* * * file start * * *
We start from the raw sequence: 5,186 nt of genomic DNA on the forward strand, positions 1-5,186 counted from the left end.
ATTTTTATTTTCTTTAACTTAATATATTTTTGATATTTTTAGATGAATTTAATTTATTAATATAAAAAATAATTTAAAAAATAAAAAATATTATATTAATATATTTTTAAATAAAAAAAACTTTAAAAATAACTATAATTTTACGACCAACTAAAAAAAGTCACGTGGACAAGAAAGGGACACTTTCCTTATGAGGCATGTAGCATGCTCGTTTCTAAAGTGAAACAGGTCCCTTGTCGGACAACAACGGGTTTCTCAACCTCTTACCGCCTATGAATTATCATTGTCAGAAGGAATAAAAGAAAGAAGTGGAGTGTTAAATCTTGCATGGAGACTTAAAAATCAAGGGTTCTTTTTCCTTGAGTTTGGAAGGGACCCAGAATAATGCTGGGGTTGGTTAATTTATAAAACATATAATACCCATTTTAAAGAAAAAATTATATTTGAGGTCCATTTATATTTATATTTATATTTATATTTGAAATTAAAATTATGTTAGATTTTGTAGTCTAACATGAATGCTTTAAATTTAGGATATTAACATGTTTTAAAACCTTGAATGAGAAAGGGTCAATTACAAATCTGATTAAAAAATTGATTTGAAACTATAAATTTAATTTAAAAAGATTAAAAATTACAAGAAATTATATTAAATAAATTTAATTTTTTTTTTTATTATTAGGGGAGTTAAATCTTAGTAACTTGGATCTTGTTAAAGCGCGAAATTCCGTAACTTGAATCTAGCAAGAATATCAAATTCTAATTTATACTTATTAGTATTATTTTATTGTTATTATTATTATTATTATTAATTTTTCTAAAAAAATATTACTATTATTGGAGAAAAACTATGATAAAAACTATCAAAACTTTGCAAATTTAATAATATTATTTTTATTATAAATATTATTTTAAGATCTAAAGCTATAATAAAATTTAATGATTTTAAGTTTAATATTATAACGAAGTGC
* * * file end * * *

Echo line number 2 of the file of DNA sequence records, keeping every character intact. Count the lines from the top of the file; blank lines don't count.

ATTTTTATTTTCTTTAACTTAATATATTTTTGATATTTTTAGATGAATTTAATTTATTAATATAAAAAATAATTTAAAAAATAAAAAATATTATATTAATATATTTTTAAATAAAAAAAACTTTAAAAATAACTATAATTTTACGACCAACTAAAAAAAGTCACGTGGACAAGAAAGGGACACTTTCCTTATGAGGCATGTAGCATGCTCGTTTCTAAAGTGAAACAGGTCCCTTGTCGGACAACAACGGGTTTCTCAACCTCTTACCGCCTATGAATTATCATTGTCAGAAGGAATAAAAGAAAGAAGTGGAGTGTTAAATCTTGCATGGAGACTTAAAAATCAAGGGTTCTTTTTCCTTGAGTTTGGAAGGGACCCAGAATAATGCTGGGGTTGGTTAATTTATAAAACATATAATACCCATTTTAAAGAAAAAATTATATTTGAGGTCCATTTATATTTATATTTATATTTATATTTGAAATTAAAATTATGTTAGATTTTGTAGTCTAACATGAATGCTTTAAATTTAGGATATTAACATGTTTTAAAACCTTGAATGAGAAAGGGTCAATTACAAATCTGATTAAAAAATTGATTTGAAACTATAAATTTAATTTAAAAAGATTAAAAATTACAAGAAATTATATTAAATAAATTTAATTTTTTTTTTTATTATTAGGGGAGTTAAATCTTAGTAACTTGGATCTTGTTAAAGCGCGAAATTCCGTAACTTGAATCTAGCAAGAATATCAAATTCTAATTTATACTTATTAGTATTATTTTATTGTTATTATTATTATTATTATTAATTTTTCTAAAAAAATATTACTATTATTGGAGAAAAACTATGATAAAAACTATCAAAACTTTGCAAATTTAATAATATTATTTTTATTATAAATATTATTTTAAGATCTAAAGCTATAATAAAATTTAATGATTTTAAGTTTAATATTATAACGAAGTGC